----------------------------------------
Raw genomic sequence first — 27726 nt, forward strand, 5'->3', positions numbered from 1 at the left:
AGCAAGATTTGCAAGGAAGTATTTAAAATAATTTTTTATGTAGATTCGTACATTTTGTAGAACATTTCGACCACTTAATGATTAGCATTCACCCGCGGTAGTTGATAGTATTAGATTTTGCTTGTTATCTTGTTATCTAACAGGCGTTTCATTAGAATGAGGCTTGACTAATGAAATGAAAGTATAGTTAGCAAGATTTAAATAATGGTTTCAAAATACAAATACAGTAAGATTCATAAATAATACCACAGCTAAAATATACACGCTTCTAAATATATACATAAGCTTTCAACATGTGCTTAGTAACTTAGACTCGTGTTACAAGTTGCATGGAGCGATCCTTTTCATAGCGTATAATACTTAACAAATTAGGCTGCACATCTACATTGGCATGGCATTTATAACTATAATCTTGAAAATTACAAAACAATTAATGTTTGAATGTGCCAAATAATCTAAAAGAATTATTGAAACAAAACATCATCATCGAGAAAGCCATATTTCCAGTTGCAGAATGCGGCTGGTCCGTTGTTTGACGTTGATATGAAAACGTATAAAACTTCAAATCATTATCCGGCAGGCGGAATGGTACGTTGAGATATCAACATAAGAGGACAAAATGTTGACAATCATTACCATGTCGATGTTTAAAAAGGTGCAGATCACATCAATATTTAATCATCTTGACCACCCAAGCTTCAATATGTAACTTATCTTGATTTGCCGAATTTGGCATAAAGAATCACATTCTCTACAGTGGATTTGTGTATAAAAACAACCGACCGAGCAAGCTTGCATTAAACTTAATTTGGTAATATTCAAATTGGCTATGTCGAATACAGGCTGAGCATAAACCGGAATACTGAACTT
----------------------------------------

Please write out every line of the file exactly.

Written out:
Raw genomic sequence first — 27726 nt, forward strand, 5'->3', positions numbered from 1 at the left:
AGCAAGATTTGCAAGGAAGTATTTAAAATAATTTTTTATGTAGATTCGTACATTTTGTAGAACATTTCGACCACTTAATGATTAGCATTCACCCGCGGTAGTTGATAGTATTAGATTTTGCTTGTTATCTTGTTATCTAACAGGCGTTTCATTAGAATGAGGCTTGACTAATGAAATGAAAGTATAGTTAGCAAGATTTAAATAATGGTTTCAAAATACAAATACAGTAAGATTCATAAATAATACCACAGCTAAAATATACACGCTTCTAAATATATACATAAGCTTTCAACATGTGCTTAGTAACTTAGACTCGTGTTACAAGTTGCATGGAGCGATCCTTTTCATAGCGTATAATACTTAACAAATTAGGCTGCACATCTACATTGGCATGGCATTTATAACTATAATCTTGAAAATTACAAAACAATTAATGTTTGAATGTGCCAAATAATCTAAAAGAATTATTGAAACAAAACATCATCATCGAGAAAGCCATATTTCCAGTTGCAGAATGCGGCTGGTCCGTTGTTTGACGTTGATATGAAAACGTATAAAACTTCAAATCATTATCCGGCAGGCGGAATGGTACGTTGAGATATCAACATAAGAGGACAAAATGTTGACAATCATTACCATGTCGATGTTTAAAAAGGTGCAGATCACATCAATATTTAATCATCTTGACCACCCAAGCTTCAATATGTAACTTATCTTGATTTGCCGAATTTGGCATAAAGAATCACATTCTCTACAGTGGATTTGTGTATAAAAACAACCGACCGAGCAAGCTTGCATTAAACTTAATTTGGTAATATTCAAATTGGCTATGTCGAATACAGGCTGAGCATAAACCGGAATACTGAACTT